The term rootkit is used to describe the mechanisms and techniques where malicious programs, including viruses, spyware and trojans, try to hide from antivirus and antispyware programs. There are various categories of rootkits depending on whether the malicious program continues to exist after restarting the computer and whether the rootkit program operates at the user or kernel level.
A permanent rootkit is associated with a malicious program that is activated every time the computer starts. Since such a code must be activated automatically whenever the computer starts or when the user logs on, the code must be stored in a permanent location on the computer, such as the Registry Start-up or the file system, and find a way to activate itself without user intervention. Continue reading “What is a rootkit – Types of rootkits”
In Greek Mythology, the Trojan Horse was a seemingly innocuous but treacherous gift from the Greeks to the Trojans. During the siege of Troy, an enormous wooden horse was left by the Greek army outside the gates of the city. The Greeks had sailed away as if they had retreated. The Trojans, believing the horse to be a religious offering, brought it into the city. Greek soldiers then emerged from their hiding place within the hollow horse and opened the city gates to enable the rest of the Greek army to enter and capture the city. Continue reading “Trojan Horse – Mythology or Reality ?”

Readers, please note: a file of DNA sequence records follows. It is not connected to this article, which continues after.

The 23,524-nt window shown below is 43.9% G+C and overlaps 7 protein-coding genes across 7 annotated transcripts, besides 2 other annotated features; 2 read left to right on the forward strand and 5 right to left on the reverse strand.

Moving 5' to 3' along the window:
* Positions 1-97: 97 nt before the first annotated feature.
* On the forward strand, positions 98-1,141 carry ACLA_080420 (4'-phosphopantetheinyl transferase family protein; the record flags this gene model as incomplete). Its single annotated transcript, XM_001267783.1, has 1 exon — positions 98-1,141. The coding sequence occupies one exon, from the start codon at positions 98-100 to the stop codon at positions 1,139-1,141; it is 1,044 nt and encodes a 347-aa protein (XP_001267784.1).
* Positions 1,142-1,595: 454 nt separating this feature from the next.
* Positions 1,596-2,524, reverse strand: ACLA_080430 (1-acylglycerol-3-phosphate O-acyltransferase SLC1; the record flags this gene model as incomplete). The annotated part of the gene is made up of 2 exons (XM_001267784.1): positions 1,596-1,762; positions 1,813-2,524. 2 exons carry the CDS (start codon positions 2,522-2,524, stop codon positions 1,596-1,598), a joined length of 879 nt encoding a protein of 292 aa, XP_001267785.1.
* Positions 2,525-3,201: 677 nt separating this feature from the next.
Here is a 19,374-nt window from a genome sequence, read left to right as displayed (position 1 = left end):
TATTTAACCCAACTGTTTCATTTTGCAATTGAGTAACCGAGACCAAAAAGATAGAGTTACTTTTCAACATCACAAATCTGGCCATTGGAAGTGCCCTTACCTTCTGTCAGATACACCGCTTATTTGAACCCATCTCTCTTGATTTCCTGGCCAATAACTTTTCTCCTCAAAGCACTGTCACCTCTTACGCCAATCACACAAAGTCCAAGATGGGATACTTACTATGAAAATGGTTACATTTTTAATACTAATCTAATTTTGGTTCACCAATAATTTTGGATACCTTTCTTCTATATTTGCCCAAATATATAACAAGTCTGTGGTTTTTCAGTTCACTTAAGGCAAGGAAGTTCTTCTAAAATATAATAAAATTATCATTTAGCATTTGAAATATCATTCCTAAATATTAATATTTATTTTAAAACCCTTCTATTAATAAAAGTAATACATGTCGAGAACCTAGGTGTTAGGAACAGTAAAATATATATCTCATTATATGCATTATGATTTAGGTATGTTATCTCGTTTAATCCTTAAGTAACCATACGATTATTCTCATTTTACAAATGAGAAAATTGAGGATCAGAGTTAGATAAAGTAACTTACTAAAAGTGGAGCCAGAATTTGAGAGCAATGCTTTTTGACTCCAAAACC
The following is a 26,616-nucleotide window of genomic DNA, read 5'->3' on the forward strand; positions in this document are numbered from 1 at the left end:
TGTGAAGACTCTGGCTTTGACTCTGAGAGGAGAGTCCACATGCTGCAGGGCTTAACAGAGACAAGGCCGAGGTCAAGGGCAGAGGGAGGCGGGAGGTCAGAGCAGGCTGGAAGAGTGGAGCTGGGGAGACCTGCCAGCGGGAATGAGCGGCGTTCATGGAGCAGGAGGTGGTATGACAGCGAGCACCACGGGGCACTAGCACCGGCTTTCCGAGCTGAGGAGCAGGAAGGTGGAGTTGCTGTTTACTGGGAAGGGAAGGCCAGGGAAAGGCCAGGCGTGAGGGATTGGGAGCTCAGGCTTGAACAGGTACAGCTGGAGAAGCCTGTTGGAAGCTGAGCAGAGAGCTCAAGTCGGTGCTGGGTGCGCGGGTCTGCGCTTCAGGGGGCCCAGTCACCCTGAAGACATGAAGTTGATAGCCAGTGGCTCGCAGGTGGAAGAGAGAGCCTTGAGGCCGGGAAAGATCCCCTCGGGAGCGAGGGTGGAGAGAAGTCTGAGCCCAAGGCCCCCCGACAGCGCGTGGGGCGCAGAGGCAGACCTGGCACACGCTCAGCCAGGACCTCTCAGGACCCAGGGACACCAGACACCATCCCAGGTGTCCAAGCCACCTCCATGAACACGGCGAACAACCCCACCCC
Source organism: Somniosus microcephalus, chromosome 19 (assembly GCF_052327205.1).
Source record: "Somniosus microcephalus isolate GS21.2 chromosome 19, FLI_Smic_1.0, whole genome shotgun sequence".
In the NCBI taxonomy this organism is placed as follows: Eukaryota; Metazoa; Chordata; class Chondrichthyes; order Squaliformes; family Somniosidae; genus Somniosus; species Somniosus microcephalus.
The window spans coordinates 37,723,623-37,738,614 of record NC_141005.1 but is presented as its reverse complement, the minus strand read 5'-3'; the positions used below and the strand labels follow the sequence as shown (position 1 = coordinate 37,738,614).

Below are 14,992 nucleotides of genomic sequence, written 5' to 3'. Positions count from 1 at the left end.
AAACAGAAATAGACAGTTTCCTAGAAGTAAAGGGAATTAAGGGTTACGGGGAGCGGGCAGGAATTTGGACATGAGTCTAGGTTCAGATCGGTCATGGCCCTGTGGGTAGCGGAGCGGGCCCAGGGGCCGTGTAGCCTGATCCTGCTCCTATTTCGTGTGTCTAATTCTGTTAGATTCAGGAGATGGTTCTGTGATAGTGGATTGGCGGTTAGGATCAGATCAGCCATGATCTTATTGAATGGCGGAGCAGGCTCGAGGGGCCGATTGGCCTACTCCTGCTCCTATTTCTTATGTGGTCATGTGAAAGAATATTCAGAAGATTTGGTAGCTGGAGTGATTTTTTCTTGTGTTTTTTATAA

I was reading an article the other day stating that a computer directly connected to the Internet without any protection (firewall, antivirus etc) will be hacked in less than 10 minutes. To resist the million attacks that your home computer will receive when connected to the Internet “jungle”, I would recommend the following security protection mechanisms: Continue reading “What can happen to an unprotected home computer”